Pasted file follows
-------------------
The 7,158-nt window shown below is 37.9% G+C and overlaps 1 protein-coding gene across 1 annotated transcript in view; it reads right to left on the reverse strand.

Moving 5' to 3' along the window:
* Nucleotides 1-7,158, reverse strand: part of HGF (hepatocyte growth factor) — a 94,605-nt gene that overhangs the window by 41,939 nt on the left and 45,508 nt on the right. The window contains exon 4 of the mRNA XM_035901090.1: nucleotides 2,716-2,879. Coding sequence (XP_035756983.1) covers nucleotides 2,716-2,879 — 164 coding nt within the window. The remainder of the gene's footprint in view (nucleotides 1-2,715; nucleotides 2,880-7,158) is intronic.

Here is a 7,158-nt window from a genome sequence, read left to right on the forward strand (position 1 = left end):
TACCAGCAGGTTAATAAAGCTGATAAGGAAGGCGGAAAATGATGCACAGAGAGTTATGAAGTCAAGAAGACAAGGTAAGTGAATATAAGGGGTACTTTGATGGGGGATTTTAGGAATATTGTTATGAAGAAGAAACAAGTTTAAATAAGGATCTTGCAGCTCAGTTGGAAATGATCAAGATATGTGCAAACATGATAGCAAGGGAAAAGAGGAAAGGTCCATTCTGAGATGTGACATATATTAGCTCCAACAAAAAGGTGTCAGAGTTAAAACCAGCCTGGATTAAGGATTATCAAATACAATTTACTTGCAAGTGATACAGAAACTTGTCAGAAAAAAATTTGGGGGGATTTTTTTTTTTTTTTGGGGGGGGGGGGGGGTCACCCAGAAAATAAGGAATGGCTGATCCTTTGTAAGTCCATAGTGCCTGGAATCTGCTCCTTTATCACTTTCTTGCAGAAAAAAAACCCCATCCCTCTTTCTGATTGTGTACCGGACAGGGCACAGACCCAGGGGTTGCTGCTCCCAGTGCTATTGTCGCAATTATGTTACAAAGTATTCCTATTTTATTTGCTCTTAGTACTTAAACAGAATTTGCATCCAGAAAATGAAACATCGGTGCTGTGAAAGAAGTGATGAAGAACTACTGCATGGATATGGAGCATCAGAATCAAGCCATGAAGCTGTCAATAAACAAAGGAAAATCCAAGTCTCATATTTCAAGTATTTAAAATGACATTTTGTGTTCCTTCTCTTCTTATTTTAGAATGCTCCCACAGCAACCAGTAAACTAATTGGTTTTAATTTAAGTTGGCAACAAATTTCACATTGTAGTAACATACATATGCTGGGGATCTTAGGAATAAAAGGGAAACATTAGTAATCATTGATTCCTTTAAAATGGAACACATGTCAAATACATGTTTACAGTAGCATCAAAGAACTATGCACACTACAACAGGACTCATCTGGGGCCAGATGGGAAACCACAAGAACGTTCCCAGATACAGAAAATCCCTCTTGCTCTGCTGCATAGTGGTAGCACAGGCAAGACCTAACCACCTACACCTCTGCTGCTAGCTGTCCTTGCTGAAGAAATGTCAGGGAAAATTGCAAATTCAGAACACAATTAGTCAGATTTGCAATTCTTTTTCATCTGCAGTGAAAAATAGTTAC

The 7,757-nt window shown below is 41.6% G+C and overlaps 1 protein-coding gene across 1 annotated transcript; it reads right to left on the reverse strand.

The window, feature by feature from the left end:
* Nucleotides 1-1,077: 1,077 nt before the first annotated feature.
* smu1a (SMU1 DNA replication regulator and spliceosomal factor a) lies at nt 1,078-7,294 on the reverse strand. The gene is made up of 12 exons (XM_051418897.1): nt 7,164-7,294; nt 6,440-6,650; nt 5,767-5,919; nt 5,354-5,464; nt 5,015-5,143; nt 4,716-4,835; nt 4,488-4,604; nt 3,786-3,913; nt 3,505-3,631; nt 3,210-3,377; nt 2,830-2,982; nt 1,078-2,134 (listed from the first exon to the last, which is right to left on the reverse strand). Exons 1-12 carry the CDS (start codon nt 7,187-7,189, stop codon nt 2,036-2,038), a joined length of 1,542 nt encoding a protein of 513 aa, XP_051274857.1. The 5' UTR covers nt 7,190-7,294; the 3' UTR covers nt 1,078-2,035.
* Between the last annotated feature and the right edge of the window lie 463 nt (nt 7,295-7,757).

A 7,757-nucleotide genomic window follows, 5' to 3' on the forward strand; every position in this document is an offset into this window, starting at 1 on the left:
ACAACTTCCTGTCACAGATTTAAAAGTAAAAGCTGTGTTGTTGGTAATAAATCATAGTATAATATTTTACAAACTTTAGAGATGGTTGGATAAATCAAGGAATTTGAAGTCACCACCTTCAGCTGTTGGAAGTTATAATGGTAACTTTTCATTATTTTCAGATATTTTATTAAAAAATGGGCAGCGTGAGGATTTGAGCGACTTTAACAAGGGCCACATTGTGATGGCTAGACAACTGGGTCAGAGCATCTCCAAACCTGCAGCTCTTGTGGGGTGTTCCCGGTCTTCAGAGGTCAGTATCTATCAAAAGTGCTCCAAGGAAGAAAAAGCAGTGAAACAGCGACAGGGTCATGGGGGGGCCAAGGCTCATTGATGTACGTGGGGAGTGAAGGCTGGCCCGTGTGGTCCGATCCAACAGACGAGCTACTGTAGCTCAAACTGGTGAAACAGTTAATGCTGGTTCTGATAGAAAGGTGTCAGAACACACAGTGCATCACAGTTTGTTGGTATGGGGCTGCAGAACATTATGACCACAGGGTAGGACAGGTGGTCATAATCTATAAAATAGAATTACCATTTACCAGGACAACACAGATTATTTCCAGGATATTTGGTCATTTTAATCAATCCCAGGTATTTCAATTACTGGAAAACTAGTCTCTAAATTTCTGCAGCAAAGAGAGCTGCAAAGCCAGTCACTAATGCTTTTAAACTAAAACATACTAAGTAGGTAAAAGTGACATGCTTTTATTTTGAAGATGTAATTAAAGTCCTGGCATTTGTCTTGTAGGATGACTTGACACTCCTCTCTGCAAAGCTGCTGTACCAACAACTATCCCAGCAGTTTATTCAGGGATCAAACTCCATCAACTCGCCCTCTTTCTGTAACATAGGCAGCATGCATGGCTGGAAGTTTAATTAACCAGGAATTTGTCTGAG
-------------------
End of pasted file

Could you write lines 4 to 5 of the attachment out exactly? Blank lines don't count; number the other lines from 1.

Here is a 7,158-nt window from a genome sequence, read left to right on the forward strand (position 1 = left end):
TACCAGCAGGTTAATAAAGCTGATAAGGAAGGCGGAAAATGATGCACAGAGAGTTATGAAGTCAAGAAGACAAGGTAAGTGAATATAAGGGGTACTTTGATGGGGGATTTTAGGAATATTGTTATGAAGAAGAAACAAGTTTAAATAAGGATCTTGCAGCTCAGTTGGAAATGATCAAGATATGTGCAAACATGATAGCAAGGGAAAAGAGGAAAGGTCCATTCTGAGATGTGACATATATTAGCTCCAACAAAAAGGTGTCAGAGTTAAAACCAGCCTGGATTAAGGATTATCAAATACAATTTACTTGCAAGTGATACAGAAACTTGTCAGAAAAAAATTTGGGGGGATTTTTTTTTTTTTTTGGGGGGGGGGGGGGGTCACCCAGAAAATAAGGAATGGCTGATCCTTTGTAAGTCCATAGTGCCTGGAATCTGCTCCTTTATCACTTTCTTGCAGAAAAAAAACCCCATCCCTCTTTCTGATTGTGTACCGGACAGGGCACAGACCCAGGGGTTGCTGCTCCCAGTGCTATTGTCGCAATTATGTTACAAAGTATTCCTATTTTATTTGCTCTTAGTACTTAAACAGAATTTGCATCCAGAAAATGAAACATCGGTGCTGTGAAAGAAGTGATGAAGAACTACTGCATGGATATGGAGCATCAGAATCAAGCCATGAAGCTGTCAATAAACAAAGGAAAATCCAAGTCTCATATTTCAAGTATTTAAAATGACATTTTGTGTTCCTTCTCTTCTTATTTTAGAATGCTCCCACAGCAACCAGTAAACTAATTGGTTTTAATTTAAGTTGGCAACAAATTTCACATTGTAGTAACATACATATGCTGGGGATCTTAGGAATAAAAGGGAAACATTAGTAATCATTGATTCCTTTAAAATGGAACACATGTCAAATACATGTTTACAGTAGCATCAAAGAACTATGCACACTACAACAGGACTCATCTGGGGCCAGATGGGAAACCACAAGAACGTTCCCAGATACAGAAAATCCCTCTTGCTCTGCTGCATAGTGGTAGCACAGGCAAGACCTAACCACCTACACCTCTGCTGCTAGCTGTCCTTGCTGAAGAAATGTCAGGGAAAATTGCAAATTCAGAACACAATTAGTCAGATTTGCAATTCTTTTTCATCTGCAGTGAAAAATAGTTAC